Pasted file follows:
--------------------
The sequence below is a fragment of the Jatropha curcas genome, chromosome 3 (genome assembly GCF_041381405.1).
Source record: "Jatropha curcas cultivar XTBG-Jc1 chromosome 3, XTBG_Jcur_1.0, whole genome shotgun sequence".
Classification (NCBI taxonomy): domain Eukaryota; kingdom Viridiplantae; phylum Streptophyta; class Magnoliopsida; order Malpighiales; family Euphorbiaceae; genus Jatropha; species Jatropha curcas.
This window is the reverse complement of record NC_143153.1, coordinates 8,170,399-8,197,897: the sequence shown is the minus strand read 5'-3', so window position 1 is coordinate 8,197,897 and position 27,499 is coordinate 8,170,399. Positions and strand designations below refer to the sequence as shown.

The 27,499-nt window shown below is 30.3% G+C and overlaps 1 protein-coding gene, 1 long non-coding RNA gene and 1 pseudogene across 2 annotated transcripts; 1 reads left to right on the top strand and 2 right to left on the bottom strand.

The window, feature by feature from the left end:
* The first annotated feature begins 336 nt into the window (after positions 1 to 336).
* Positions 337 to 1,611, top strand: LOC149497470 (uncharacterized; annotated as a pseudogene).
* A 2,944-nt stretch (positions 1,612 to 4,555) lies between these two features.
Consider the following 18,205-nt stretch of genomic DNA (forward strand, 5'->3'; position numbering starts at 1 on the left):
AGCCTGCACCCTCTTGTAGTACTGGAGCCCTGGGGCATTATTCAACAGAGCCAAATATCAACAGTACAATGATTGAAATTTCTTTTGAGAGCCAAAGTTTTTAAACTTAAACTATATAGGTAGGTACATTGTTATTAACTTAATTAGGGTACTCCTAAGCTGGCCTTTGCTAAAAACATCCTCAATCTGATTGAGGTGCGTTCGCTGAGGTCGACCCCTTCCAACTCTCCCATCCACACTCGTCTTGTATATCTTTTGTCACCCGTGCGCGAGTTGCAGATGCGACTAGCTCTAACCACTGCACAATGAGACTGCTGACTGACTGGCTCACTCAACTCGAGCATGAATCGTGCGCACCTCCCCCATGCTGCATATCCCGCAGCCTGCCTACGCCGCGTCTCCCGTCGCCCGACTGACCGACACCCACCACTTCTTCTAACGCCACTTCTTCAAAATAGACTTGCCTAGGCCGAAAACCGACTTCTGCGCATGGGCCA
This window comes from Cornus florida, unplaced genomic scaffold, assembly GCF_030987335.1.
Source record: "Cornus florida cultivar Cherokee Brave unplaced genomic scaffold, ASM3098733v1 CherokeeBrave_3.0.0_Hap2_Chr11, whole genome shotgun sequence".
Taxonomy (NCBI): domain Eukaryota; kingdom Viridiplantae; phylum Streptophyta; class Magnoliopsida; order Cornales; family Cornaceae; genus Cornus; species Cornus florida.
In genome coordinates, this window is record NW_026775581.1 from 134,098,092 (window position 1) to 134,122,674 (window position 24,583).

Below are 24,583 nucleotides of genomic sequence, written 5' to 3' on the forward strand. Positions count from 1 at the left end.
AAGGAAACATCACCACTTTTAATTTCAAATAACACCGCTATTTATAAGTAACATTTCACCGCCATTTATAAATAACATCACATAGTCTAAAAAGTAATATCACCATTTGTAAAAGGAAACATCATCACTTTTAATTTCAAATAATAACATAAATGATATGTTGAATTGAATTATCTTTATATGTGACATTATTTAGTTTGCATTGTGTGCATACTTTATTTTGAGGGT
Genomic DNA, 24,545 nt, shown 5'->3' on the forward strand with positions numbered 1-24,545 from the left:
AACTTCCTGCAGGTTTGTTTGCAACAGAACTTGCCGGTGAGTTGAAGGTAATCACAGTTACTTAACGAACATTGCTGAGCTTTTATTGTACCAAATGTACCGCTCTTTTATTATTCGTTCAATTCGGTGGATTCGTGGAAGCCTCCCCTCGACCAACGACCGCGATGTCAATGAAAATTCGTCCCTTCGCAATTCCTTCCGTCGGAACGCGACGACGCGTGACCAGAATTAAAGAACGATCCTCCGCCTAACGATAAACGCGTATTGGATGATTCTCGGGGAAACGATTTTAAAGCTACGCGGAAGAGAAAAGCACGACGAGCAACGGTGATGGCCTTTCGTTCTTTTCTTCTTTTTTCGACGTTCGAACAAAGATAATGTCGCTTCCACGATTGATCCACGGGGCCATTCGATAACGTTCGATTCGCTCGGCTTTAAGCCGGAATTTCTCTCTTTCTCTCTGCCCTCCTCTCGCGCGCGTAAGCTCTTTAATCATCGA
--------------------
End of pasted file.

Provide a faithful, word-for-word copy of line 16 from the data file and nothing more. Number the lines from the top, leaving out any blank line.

Below are 24,583 nucleotides of genomic sequence, written 5' to 3' on the forward strand. Positions count from 1 at the left end.